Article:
The Cult of Ruby Woo Retro Matte Lipstick: Lip Swatch and Color Comparisons!
You know I previously posted about how I keep going back to the MAC counters to swatch Ruby Woo. (And thank you to those of you who sent me messages about how I could get it to work better!) Well, I hated the texture of those display lipsticks but I kept suspecting that they got that way because of how MAC staff sterilize their lip product by dipping them into beakers of alcohol.
Note on sterilizing lipsticks: Please, everyone, just wipe the top with a sheet of clean tissue to remove most of the dead skin cells, dust, etc that might have settled there, and then use a spray bottle to mist the top of the lipstick with alcohol (everywhere it might touch the lips). This kills the bacteria. THEN, wipe on a clean section of tissue once more to remove the last bits and the bit of lipstick at the top that might have been “changed” by the alcohol.
Don’t dunk the whole thing into alcohol because over time, that’s going to screw with the natural oils in the lipstick and change its texture.
As it turns out, I was right, and a fresh tube of Ruby Woo is NOT hard, dry, crumbly and a pain to get on. It IS more dry than MAC’s other mattes, because this is a “retro matte” texture, but I don’t find it any more drying than most mattes. It’s not as lightweight as Revlon Really Red, but I don’t really love those because they contain too much silica (what makes it more silky feeling) and aren’t as pigmented and opaque as I like. The silica and lower pigment content is also the reason why many shades go on patchy and uneven, or quickly become so as the day wears on.
To illustrate, I swatched it with 2 other of my favorite MAC reds; (L-to-R) MAC Diva, MAC Russian Red, MAC Ruby Woo.
If you’ve tried many modern matte lipsticks, you’ll know they are still quite creamy feeling since most people do not enjoy a really dry lip. On their own, they look matte, but there is still often a tiny bit of sheen when you just apply them (see Diva and Russian Red).
Well, Ruby Woo has zero sheen. It’s a true, powdery, fire-truck, red-red, as opposed to a deeper red like Russian Red. MAC describes these 2 as blue-reds, but I really beg to differ. They are red-reds, which means they lean neither towards yellow (coral undertones) nor blue (magenta undertones). This means it can appear different on different skin tones. If you’re more yellow-toned, it will look more yellow. On porcelain pink-toned skins, it will look like a blue-red.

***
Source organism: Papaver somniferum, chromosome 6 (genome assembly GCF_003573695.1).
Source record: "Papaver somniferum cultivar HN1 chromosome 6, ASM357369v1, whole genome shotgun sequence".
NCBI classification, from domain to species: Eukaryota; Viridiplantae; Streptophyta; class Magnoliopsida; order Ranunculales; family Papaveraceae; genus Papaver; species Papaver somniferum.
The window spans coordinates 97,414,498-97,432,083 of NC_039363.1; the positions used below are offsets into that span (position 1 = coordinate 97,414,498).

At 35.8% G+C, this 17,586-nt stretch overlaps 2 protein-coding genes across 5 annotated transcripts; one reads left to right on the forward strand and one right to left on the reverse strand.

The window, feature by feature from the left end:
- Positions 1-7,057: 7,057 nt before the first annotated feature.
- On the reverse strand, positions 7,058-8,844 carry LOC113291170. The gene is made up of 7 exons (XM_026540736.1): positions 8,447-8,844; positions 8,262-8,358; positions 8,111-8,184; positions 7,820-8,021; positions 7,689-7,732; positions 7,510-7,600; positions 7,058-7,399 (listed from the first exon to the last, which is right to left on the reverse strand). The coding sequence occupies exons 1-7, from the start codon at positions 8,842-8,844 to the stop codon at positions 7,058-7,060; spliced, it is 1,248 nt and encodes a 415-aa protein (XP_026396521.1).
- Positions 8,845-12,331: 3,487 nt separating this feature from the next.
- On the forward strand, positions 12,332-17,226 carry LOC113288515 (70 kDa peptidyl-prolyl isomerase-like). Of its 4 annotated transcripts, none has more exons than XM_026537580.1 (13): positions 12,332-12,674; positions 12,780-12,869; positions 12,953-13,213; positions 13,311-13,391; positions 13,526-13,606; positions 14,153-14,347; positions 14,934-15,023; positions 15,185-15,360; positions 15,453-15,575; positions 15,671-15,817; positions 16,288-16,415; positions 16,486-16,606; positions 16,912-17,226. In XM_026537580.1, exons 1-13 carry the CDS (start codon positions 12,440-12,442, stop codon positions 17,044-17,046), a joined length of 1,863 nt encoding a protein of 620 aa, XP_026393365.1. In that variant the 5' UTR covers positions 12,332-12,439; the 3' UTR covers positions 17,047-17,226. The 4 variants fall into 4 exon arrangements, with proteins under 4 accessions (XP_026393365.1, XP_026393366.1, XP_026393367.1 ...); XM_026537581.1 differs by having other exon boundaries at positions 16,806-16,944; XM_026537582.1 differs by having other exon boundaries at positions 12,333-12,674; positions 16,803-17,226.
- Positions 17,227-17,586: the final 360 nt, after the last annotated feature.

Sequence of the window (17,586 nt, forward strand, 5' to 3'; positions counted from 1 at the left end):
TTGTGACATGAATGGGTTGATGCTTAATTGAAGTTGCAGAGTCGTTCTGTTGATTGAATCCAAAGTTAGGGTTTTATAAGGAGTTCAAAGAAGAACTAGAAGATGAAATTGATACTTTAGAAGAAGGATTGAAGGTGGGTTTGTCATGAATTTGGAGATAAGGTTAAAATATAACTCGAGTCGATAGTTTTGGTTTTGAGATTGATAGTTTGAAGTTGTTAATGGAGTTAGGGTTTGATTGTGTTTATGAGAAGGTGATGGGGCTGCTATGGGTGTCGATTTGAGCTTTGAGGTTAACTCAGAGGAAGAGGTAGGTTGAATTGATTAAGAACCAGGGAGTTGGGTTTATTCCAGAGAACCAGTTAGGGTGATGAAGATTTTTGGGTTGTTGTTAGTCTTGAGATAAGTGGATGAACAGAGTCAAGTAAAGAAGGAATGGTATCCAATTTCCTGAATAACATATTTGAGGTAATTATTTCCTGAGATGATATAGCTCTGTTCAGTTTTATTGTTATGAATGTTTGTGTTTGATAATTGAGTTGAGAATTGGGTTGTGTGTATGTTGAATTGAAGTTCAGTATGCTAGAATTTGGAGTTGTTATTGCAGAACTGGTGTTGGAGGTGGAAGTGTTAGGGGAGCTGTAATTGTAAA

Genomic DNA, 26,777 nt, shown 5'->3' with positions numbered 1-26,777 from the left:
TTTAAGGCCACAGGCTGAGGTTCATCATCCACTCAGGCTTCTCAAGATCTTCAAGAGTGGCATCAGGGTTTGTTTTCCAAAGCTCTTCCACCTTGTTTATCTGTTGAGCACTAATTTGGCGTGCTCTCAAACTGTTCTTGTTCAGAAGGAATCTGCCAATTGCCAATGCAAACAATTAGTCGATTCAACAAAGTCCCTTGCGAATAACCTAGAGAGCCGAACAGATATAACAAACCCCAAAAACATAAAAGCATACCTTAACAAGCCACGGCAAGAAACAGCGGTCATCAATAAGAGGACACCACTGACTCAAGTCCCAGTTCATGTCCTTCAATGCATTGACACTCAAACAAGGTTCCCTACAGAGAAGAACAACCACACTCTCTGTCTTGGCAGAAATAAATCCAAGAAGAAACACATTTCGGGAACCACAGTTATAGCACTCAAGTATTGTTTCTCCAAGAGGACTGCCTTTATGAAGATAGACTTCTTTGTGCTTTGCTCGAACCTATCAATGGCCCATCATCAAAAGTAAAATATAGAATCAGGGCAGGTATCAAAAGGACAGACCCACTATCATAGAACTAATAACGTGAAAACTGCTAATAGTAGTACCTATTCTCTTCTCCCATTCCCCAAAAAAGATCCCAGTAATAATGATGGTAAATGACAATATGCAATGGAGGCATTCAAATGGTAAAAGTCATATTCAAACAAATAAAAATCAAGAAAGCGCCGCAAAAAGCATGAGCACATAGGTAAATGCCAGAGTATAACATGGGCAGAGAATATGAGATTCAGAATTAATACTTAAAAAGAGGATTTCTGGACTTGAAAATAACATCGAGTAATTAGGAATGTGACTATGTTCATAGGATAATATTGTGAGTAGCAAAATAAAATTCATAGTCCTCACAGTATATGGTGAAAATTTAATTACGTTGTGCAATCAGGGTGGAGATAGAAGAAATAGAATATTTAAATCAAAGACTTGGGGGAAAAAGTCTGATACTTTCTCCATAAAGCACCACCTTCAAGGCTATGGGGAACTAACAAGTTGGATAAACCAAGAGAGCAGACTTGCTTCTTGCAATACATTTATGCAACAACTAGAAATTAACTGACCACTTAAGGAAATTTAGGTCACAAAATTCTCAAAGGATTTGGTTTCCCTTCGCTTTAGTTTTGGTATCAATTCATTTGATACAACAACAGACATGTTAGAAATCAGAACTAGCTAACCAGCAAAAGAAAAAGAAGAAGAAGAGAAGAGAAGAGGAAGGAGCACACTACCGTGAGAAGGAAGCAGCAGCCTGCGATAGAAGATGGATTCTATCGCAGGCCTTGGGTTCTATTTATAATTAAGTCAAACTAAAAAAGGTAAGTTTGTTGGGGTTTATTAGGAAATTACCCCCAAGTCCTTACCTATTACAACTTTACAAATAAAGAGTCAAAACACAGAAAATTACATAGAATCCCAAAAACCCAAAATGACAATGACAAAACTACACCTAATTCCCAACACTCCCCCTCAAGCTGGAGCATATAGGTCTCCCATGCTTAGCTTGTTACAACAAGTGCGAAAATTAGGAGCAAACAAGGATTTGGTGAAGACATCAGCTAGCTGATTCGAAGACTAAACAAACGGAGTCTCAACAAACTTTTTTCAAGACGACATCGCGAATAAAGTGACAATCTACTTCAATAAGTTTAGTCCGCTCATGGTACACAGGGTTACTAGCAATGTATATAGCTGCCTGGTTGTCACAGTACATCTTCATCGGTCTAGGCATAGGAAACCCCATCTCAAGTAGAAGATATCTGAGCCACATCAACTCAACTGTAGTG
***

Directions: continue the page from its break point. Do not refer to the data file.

The best thing about this lipstick is that it’s so matte but it doesn’t look dull (it looks darker in the tube than against the skin due to the natural visual contrast against skin). In fact, it almost glows and lights up the face. (I don’t wear blush with it.)
Lip swatch: MAC Ruby Woo
Tips for wear:
- Prep your lips to make sure it’s not flaky and chapped. Remove any excess lip balm prior to application.
- If you have a dark lip line, make sure to cover the lip line with a little bit of concealer or flesh-colored lip primer.
- Apply a coat (you can use a lip brush but I love just applying it straight from the tube) and gently blot. Stop right here if you just want a light layer of color.
- [Optional] Apply red lip pencil to shape and define the lip if you need.
- [Optional] Apply a second coat of Ruby Woo if you want a super-intense red lip. Blotting again at this point is optional.
You can also top it with a little clear gloss for a Maraschino cherry lip but I love how it looks matte.
One More Lipstick Tip:
All lipsticks will go on creamier and then “set” slightly more matte after a couple of hours, as the environment and your lips will draw away the emollients/oils in the product. What you’ll be left with is more pigment. Always get a slightly creamier formula than you intend as what everyone will see an hour later is different from what you see when applying.
So it may not be necessary to blot a lipstick like Ruby Woo a second time, unless it’s for the sake of making it bullet-proof (aka super-long-wearing). It will end up very matte as the day wears on.
Many people think Revlon Mattes are more moisturizing and less dry than traditional lipsticks because they apply smoother, but that’s a misconception caused by the “silky” feel of silica. If you check the ingredients list, they actually don’t contain the emollients present in most lipsticks, and contain mostly wax, silica and pigment. Combine that with the fact that silica absorbs oil, and you have lipsticks that are in fact more drying for your lips over time.
It’s a convenient (and cheap) way for companies to make something smooth and matte without having to increase the pigment content in their lipsticks.